There have been reports of withdrawn employment offer. People that have been given offer letter to come and resume work shortly before the pandemic struck have had their offer withdrawn. You may want to consider how plausible this is. Can the offer be validly withdrawn?

d. Termination

The International Labour Organization (ILO) has warned that the economic fallout from coronavirus disease could cause the loss of up to 25 million jobs in the world. Definitely, people will be suing for wrongful termination! Have you given it a thought whether, given the circumstances, these terminations will amount to wrongful termination or termination for cause? Are there laws that can represent your client’s interest?

  1. CONTRACTS

If you have a subsisting contract, or have recently drafted one, you may want to check if your contract will be affected by COVID-19. For instance, whether some clauses have become loss-making or subject to penalties due to delay or non-performance. Particularly, you may want to check the following clauses in your agreement:

a. Force majeure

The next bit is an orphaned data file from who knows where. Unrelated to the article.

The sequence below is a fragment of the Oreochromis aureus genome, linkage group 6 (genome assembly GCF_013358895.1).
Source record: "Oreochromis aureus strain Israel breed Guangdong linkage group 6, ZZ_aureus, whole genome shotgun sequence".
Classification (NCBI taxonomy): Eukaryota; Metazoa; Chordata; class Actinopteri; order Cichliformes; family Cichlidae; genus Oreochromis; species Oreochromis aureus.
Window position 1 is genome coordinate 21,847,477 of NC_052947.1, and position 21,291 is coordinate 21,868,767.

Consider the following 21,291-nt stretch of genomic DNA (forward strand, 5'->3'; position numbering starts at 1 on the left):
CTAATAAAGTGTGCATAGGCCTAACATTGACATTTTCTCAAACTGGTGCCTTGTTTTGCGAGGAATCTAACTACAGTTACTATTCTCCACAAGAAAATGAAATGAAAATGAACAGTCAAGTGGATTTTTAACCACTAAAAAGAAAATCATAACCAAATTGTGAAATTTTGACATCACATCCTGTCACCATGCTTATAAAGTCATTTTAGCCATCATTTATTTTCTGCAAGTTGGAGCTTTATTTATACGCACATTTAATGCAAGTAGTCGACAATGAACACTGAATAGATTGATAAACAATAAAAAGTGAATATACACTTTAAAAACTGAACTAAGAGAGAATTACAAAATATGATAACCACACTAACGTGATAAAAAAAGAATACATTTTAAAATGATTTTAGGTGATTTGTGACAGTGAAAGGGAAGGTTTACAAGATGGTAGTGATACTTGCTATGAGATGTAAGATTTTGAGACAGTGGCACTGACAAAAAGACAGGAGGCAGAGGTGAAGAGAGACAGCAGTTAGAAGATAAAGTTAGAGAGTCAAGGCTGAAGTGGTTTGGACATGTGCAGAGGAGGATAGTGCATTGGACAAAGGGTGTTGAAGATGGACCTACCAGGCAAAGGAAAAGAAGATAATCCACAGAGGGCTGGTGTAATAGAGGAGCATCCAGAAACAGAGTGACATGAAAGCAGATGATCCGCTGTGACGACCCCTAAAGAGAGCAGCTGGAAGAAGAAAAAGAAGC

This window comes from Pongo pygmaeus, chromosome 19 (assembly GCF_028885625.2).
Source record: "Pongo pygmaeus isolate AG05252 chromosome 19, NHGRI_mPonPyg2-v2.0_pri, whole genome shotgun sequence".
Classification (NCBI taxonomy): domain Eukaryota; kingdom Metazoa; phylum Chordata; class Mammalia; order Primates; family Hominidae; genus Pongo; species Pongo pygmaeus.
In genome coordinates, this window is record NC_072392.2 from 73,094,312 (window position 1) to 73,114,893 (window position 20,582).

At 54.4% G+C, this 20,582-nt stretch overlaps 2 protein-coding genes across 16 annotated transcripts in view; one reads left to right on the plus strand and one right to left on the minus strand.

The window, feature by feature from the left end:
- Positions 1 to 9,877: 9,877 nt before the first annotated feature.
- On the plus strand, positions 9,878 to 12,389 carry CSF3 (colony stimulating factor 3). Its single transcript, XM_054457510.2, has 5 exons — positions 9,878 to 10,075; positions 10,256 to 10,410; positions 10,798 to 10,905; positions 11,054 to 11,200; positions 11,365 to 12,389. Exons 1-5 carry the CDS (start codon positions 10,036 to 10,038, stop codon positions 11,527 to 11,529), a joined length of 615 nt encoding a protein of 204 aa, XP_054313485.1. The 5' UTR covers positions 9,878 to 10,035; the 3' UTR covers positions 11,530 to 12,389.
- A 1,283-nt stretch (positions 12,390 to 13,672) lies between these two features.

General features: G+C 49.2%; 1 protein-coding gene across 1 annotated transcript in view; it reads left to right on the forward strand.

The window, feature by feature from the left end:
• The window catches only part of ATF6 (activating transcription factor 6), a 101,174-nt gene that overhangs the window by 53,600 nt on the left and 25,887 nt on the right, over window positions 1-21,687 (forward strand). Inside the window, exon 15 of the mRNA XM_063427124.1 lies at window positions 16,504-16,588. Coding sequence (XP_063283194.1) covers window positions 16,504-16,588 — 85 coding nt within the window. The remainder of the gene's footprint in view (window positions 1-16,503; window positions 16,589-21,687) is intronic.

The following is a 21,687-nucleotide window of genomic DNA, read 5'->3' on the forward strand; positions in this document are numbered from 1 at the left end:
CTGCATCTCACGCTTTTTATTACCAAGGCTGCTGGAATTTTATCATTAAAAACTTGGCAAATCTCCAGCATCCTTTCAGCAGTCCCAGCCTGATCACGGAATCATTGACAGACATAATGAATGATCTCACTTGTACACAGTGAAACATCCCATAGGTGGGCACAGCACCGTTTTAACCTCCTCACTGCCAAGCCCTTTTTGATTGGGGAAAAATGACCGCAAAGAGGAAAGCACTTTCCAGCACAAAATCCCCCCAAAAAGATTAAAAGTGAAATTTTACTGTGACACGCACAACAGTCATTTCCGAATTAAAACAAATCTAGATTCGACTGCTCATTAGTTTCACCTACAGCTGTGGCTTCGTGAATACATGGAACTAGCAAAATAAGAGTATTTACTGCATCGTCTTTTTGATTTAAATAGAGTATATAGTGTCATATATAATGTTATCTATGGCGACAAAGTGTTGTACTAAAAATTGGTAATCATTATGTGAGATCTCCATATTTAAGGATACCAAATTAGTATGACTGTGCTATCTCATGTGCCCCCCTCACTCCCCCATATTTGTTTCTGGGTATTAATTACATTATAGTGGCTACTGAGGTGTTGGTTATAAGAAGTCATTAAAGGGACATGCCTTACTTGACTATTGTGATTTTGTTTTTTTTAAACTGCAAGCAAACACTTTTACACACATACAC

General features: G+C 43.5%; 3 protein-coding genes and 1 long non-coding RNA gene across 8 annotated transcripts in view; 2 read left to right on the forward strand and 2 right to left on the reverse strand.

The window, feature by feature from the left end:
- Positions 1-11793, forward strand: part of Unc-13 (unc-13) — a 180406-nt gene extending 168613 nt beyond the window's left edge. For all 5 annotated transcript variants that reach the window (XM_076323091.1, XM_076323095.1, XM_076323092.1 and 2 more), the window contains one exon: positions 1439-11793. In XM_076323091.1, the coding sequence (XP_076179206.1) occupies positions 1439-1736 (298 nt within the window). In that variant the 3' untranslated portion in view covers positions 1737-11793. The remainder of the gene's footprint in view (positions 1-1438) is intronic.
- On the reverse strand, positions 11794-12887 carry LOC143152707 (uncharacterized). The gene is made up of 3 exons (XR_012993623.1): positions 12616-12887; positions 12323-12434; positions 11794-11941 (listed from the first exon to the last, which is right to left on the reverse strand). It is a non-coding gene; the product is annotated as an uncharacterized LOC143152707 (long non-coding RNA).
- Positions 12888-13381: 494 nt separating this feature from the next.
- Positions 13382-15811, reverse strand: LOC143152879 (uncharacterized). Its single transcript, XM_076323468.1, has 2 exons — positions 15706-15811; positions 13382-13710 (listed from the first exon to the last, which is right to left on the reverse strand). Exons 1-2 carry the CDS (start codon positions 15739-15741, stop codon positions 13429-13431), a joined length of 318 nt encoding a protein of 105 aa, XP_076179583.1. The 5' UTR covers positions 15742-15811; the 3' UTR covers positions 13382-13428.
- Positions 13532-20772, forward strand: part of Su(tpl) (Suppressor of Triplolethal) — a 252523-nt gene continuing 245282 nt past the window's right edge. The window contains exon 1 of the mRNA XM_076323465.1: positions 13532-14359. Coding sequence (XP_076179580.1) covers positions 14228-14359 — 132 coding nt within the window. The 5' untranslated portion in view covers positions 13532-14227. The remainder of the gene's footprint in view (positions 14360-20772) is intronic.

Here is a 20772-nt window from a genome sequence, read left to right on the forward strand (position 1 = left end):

Many contracts include a force majeure or Act of God clause that allows one or both parties not to perform its obligations under the contract if certain events occur. Does yours specifically include pandemics? or something more general that would encompass a pandemic? Has it become impossible to perform under the contract because of a government order? Or more importantly, was this pandemic foreseeable at the time the contract was made? Do you know what is needed to successfully plead force majeure? The best time to refresh yourself on this issue of law is now.

b. Contingency and extension of time clause

Is there a contingency and extension of time clause in your contract? Is the success of your contract contingent upon a third party’s performance? Is there an agreement on how the parties’ obligations are impacted if that third party fails to perform? Even if there is not a specific extension of time clause, consider whether a reasonable extension of time would make it possible for the parties to perform.